But there is an obvious political agenda in the series, which portrays the upper ranks of officers, and by extension, their handlers in Washington, as power-hungry, inept leaders, more interested in the glory to be had than by running a successful campaign. So far, I've been reading a lot of commentary online from former military personnel, some who say the series is brutally accurate to their experience, others say it is completely false. There seems to be little middle ground.
And yet, I find I don't have much of an opinion of my own. I find that I lack the experience to form one. My generation got skipped. I've only got one friend currently serving, and only three more who ever served. If I take as an example, my circle of three other Americans I usually hang out with on a daily basis, none of us have served. Three out of four of our fathers did, and four out of four of our grandfathers did. Quite a difference. So when I read through the opinions of others, I have very little to relate too.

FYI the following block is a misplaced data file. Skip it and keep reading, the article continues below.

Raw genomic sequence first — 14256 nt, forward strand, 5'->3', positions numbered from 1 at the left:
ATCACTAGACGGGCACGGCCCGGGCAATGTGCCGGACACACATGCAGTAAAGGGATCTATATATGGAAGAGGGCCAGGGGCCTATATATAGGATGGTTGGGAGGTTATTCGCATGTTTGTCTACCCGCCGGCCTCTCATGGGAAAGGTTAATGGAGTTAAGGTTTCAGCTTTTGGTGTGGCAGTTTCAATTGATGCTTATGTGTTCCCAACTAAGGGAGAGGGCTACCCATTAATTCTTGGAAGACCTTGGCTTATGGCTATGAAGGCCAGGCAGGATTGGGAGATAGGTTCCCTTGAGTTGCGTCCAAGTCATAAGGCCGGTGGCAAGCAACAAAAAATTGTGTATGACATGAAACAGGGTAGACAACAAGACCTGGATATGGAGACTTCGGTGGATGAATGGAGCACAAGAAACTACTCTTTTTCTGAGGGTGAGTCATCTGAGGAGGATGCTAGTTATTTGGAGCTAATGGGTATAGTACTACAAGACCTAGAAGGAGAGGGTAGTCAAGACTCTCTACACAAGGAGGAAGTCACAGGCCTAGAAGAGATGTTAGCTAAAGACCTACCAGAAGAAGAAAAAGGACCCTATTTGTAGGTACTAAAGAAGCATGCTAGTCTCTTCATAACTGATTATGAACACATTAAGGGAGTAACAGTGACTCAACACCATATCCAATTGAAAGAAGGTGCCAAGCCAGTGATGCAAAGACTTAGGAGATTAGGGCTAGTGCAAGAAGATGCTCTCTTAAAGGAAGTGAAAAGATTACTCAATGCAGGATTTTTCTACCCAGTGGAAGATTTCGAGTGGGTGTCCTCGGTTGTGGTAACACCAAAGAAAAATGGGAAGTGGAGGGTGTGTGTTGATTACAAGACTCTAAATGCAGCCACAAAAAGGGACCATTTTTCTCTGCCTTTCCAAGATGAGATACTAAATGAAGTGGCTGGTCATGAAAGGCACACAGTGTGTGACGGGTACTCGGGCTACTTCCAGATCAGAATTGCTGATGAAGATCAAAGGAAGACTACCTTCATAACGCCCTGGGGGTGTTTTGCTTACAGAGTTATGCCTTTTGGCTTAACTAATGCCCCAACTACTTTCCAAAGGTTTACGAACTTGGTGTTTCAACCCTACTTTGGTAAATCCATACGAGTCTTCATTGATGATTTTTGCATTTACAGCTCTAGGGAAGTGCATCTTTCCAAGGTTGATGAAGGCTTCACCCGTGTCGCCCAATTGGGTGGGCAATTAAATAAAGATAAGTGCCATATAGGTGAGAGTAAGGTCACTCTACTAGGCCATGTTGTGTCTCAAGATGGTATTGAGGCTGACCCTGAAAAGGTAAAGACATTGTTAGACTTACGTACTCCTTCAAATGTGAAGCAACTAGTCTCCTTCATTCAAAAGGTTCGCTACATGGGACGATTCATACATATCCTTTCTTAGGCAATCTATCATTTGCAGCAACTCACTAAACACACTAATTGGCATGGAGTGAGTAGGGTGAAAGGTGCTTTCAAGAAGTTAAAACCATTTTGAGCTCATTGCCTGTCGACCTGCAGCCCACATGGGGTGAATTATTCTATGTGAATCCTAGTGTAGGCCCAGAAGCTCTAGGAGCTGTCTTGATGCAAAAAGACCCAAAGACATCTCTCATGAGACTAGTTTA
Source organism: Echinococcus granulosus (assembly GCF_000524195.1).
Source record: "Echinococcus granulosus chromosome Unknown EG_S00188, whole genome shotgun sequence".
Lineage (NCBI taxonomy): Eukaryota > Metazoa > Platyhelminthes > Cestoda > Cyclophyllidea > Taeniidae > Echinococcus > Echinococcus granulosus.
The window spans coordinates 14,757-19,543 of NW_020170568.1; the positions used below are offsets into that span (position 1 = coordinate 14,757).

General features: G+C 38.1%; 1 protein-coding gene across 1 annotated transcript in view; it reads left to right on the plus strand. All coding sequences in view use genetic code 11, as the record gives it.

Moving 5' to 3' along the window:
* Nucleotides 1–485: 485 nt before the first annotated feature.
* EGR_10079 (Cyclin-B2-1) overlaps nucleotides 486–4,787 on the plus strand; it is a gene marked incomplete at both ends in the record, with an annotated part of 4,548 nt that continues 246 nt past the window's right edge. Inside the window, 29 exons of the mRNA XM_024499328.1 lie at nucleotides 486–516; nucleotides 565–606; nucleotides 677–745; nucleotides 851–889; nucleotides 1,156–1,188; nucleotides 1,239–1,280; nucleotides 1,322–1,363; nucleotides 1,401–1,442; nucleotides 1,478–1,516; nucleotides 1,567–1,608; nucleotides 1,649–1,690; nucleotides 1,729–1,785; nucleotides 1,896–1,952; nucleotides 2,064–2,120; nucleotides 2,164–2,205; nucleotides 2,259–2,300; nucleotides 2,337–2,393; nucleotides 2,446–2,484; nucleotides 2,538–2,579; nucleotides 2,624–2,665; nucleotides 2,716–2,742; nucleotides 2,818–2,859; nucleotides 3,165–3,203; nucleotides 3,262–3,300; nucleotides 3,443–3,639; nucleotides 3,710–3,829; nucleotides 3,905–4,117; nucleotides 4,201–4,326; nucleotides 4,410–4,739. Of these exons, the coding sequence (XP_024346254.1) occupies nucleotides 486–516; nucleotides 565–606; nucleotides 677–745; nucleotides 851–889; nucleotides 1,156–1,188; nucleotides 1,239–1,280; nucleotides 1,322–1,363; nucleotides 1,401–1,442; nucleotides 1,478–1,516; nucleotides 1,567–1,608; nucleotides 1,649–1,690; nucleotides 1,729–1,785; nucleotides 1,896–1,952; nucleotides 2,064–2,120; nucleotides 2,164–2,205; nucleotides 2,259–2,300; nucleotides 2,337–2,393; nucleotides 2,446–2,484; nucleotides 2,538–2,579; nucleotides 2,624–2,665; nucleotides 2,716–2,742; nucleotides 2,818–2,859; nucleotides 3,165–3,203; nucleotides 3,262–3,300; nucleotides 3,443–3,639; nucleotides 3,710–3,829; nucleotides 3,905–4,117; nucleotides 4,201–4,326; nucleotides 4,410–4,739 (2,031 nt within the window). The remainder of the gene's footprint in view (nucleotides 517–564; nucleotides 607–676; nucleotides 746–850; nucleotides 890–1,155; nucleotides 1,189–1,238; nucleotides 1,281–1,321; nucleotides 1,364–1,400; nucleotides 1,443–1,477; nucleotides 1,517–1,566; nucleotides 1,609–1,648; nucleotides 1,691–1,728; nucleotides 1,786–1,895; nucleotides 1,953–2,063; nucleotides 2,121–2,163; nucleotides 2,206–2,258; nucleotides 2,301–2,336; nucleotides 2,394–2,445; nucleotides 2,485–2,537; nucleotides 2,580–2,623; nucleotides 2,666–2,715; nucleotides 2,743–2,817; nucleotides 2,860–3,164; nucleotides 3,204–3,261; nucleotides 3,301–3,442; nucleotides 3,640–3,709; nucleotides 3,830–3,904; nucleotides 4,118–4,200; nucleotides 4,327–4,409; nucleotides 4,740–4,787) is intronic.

My own military experience is very, very brief. I was 16 when the first Gulf War started and there was panicked mention in the news over what would happen if the campaign was long and drawn out and the draft was reinstated. My friends and I discussed whether we would volunteer before being drafted, or if we would try to escape to college. All of our knowledge of military workings, you see, came from our fathers' Vietnam experiences. As I graduated, I spoke to the Marine and Army recruiters before deciding that college sounded like more fun and that was the end of my direct experience.
So, what I'm saying, is I like the show. It's well made and interesting to watch. But I don't know if it's truth or propaganda or if it's somewhere in between, like I suspect. But I'll keep watching.